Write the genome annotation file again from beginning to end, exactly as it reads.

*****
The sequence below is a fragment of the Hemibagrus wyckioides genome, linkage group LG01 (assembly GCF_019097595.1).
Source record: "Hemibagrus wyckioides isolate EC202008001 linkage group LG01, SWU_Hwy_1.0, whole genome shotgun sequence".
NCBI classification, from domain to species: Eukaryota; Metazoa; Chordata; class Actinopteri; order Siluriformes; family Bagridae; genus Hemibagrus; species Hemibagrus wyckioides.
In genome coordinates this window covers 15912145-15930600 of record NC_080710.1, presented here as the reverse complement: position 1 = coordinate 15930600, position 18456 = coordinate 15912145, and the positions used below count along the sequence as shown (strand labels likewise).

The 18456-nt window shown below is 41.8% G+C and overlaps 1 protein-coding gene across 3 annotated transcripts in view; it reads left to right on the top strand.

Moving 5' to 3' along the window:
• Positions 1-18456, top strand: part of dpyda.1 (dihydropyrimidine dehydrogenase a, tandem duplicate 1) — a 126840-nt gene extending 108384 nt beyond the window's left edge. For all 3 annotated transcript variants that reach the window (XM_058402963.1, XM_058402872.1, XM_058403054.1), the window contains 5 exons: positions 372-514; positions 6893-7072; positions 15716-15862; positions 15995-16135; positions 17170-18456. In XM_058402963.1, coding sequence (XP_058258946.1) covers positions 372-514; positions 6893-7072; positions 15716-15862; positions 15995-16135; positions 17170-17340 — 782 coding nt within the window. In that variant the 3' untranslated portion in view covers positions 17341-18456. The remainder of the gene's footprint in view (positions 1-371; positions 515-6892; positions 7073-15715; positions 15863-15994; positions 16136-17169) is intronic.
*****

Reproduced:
The sequence below is a fragment of the Hemibagrus wyckioides genome, linkage group LG01 (assembly GCF_019097595.1).
Source record: "Hemibagrus wyckioides isolate EC202008001 linkage group LG01, SWU_Hwy_1.0, whole genome shotgun sequence".
NCBI classification, from domain to species: Eukaryota; Metazoa; Chordata; class Actinopteri; order Siluriformes; family Bagridae; genus Hemibagrus; species Hemibagrus wyckioides.
In genome coordinates this window covers 15912145-15930600 of record NC_080710.1, presented here as the reverse complement: position 1 = coordinate 15930600, position 18456 = coordinate 15912145, and the positions used below count along the sequence as shown (strand labels likewise).

The 18456-nt window shown below is 41.8% G+C and overlaps 1 protein-coding gene across 3 annotated transcripts in view; it reads left to right on the top strand.

Moving 5' to 3' along the window:
• Positions 1-18456, top strand: part of dpyda.1 (dihydropyrimidine dehydrogenase a, tandem duplicate 1) — a 126840-nt gene extending 108384 nt beyond the window's left edge. For all 3 annotated transcript variants that reach the window (XM_058402963.1, XM_058402872.1, XM_058403054.1), the window contains 5 exons: positions 372-514; positions 6893-7072; positions 15716-15862; positions 15995-16135; positions 17170-18456. In XM_058402963.1, coding sequence (XP_058258946.1) covers positions 372-514; positions 6893-7072; positions 15716-15862; positions 15995-16135; positions 17170-17340 — 782 coding nt within the window. In that variant the 3' untranslated portion in view covers positions 17341-18456. The remainder of the gene's footprint in view (positions 1-371; positions 515-6892; positions 7073-15715; positions 15863-15994; positions 16136-17169) is intronic.